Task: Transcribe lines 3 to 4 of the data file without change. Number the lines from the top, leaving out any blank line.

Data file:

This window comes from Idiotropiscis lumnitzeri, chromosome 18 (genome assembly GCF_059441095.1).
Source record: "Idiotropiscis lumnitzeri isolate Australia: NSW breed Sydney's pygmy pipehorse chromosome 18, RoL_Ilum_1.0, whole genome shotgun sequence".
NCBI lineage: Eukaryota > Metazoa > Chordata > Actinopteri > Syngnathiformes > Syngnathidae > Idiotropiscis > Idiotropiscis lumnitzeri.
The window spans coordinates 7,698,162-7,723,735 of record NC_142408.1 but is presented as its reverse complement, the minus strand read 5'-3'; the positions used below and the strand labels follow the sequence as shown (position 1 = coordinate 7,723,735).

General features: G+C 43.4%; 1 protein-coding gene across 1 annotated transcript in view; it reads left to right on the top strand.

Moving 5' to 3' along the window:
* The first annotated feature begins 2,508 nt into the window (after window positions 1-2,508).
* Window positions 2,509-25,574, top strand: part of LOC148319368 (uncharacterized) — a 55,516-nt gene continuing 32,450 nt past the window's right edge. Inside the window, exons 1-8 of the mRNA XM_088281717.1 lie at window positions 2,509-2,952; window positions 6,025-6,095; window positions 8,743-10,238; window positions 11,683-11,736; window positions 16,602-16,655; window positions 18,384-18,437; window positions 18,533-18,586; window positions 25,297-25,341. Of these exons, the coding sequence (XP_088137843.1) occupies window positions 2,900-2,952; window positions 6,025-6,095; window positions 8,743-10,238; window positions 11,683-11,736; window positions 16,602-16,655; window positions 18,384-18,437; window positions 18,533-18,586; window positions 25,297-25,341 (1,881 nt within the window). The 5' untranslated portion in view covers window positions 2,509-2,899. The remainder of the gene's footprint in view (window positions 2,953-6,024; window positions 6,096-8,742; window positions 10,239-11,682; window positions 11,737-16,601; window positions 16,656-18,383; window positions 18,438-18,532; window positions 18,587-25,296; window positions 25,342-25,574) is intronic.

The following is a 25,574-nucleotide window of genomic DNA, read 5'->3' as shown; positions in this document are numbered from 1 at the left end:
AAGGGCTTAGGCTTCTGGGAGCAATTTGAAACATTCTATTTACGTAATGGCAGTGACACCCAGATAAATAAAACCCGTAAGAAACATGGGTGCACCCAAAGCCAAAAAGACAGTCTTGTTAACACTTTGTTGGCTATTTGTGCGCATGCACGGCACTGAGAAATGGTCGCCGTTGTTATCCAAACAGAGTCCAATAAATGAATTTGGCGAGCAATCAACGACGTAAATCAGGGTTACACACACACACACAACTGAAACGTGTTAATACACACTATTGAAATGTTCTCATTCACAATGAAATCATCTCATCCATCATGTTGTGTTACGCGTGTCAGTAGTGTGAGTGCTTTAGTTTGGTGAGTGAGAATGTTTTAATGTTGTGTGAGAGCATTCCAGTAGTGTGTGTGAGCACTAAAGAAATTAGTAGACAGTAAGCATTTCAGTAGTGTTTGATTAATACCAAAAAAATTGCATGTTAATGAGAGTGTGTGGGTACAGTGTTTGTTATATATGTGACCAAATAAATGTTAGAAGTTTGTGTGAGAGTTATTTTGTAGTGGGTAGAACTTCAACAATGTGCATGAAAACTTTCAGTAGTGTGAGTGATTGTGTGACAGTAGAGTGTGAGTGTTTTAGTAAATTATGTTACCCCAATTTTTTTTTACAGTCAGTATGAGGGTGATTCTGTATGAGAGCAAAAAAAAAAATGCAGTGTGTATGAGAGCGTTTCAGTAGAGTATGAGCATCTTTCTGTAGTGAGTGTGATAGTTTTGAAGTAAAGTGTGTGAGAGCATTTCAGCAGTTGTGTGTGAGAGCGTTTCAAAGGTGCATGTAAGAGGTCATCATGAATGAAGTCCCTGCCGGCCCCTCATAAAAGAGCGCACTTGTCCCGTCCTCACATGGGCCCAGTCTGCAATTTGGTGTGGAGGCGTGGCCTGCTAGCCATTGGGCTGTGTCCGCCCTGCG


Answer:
NCBI lineage: Eukaryota > Metazoa > Chordata > Actinopteri > Syngnathiformes > Syngnathidae > Idiotropiscis > Idiotropiscis lumnitzeri.
The window spans coordinates 7,698,162-7,723,735 of record NC_142408.1 but is presented as its reverse complement, the minus strand read 5'-3'; the positions used below and the strand labels follow the sequence as shown (position 1 = coordinate 7,723,735).